Stochastic terrorism is defined as "the public demonisation of a person or group resulting in the incitement of a violent act, which is statistically probable but whose specifics cannot be predicted". Psychological studies have revealed that the more that a meme is circulated, even if it is entirely false and unjustifiable, the more that it will be subconsciously accepted as truth - even if it doesn't hold to even the slightest scrutiny. TS, trans and non-binary people find themselves in a very difficult position in the UK, where politicians and the UK media proliferate such memes, and are complicit in the demonization of trans, ts and non-binary people. When faced with deconstructing these memes, we not only have to make an academic argument, but also have to deconstruct the bias, and the subconscious messages fed to cisgender people through mass media. The targets for this, on the whole, tend to be ts, trans and non-binary women, although in order to support the logicality of expelling one group of people, subsequently, trans men's healthcare and integration into society is also attacked. So we hear stories about de-transitioning "trans men", and the villification of trans women: often painted as criminals, violent, predators and miscreants despite a lack of evidence and credulity.
Take, for example, the government's response to the gender recognition act - a piece of legislation affecting a tiny minority of people. A piece of legislation that has very little effect on cis people, or cis women, since trans people are already protected by the Equality Act. Liz Truss was heard echoing memes such as "protecting single sex spaces", illuding to the banning of ts, trans and non-binary people from accessing spaces which feel safe to them. Indeed, echoing such memes struck terror into the hearts of many ts and trans women enough that many put serious consideration into leaving the UK. The legislation is there to allow trans people to marry as the gender they identify, and more often than not, phenotypically present as. It is there so that ts, trans and some non-binary people can avoid being misgendered and subject to persecution, from, for example, the HMRC. Many ts people live in stealth, and to be outed by official documentation may present a significant risk to their safety and wellbeing. Every time ts people apply for a job, they might need several documents presented to their employer which might cause problems for them, including HMRC documentation, and DBS checks.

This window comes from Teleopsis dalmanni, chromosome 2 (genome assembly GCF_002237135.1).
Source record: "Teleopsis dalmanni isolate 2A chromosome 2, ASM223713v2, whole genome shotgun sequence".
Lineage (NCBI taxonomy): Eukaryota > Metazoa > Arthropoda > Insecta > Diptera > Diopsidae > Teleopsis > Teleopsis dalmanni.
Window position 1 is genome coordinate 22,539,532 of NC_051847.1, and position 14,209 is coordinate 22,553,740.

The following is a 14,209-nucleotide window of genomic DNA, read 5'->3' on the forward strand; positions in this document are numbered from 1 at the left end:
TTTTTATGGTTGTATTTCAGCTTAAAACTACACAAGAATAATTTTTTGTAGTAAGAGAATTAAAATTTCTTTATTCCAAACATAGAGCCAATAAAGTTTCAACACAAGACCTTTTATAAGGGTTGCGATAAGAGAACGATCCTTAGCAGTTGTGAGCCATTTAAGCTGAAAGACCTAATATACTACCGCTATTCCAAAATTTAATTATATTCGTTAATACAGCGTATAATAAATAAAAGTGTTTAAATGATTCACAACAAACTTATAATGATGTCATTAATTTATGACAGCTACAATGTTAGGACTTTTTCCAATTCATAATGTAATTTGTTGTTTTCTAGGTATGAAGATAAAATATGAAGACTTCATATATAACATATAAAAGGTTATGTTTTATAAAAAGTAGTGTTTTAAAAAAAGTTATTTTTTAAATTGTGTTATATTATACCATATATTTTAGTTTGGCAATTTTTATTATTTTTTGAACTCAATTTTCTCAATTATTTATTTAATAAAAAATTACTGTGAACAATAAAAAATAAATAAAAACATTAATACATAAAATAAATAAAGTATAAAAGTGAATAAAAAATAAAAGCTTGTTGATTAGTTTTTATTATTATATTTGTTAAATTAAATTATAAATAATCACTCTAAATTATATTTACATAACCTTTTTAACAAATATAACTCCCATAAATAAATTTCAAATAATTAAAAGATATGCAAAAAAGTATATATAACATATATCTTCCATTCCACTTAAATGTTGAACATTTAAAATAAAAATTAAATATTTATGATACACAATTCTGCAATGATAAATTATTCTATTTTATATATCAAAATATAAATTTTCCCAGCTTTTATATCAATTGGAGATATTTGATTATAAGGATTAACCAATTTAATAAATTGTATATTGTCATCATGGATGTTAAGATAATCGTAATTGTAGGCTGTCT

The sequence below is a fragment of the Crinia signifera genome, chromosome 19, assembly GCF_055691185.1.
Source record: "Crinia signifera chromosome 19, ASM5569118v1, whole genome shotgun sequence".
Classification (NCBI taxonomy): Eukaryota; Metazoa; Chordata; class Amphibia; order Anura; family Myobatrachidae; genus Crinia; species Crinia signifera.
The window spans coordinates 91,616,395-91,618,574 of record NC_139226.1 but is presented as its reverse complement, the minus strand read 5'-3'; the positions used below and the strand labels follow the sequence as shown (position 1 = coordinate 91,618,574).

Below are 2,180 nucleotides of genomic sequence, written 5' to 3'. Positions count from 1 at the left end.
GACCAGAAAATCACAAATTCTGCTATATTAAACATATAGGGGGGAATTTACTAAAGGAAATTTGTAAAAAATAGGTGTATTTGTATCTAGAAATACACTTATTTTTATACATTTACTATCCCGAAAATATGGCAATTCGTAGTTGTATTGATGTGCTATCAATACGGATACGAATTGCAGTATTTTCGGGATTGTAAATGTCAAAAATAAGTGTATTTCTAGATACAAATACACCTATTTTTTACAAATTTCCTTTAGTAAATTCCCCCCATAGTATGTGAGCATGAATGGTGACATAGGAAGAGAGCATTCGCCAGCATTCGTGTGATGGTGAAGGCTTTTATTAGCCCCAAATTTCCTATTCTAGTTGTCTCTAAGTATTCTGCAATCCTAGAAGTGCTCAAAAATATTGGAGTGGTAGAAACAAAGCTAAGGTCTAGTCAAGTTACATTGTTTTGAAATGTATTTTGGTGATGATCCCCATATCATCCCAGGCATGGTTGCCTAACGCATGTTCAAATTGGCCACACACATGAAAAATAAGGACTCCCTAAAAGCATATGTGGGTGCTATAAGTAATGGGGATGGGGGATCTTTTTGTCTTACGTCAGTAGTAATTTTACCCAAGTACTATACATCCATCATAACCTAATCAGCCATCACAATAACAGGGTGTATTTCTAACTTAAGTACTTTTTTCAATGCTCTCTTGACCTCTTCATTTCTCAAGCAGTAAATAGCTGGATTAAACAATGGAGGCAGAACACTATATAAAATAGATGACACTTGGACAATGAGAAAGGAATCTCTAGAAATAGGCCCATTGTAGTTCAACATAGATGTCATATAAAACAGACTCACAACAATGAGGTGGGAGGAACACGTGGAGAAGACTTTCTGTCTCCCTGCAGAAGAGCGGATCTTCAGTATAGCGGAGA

The GRA is meant to protect vulnerable people from such abuses. Abuse, which, largely goes on unseen and unreported. A TS woman's status is often known to all senior management in her place of employment - something she will be unaware of, and something where she may experience prejudice without exactly understanding why. So, although section 20 allows for prosecution of publicizing a ts person's status, there are currently no such cases, and no historical prosecutions. Claims through the legal process take a lot of resources, both in time, but also require a large amount of money, and risk, to proceed. It isn't often that the majority of trans, ts or non-binary people have access to such means.
And so, because stochastic terrorism is something now socioculturally written into UK government policy and supported by the UK media. The GRA was left largely untouched - excluding a large proportion of ts people as is it is still too invasive and distressing, and completely excluding trans and non-binary people based on baseless memes and subconscious bias.
And so, we, as ts trans and non-binary people, continue to live in fear. And the reason for our fear is the imagination of cis society who choose to oppress us based on their fears - fears which are instilled by an oppressive media and sanctioned by our government. They are afraid of their own shadows, not the reality of ts women, or of trans men, who are in reality, largely the most gentle and kind people I know. I would argue that terrorism may not always result in physical violence but always results in psychological distress to their targets. It results in attitudes and behaviours to us which is hostile. It results in the normalisation of questioning the validity of ts trans and non-binary people, normalising discussion about whether we can partake in society like cis people. All of this is oppressive, we are not free like our cis counterparts, we are subject to their scrutiny and their fears, where our fears and terror is rarely heard, and often silenced.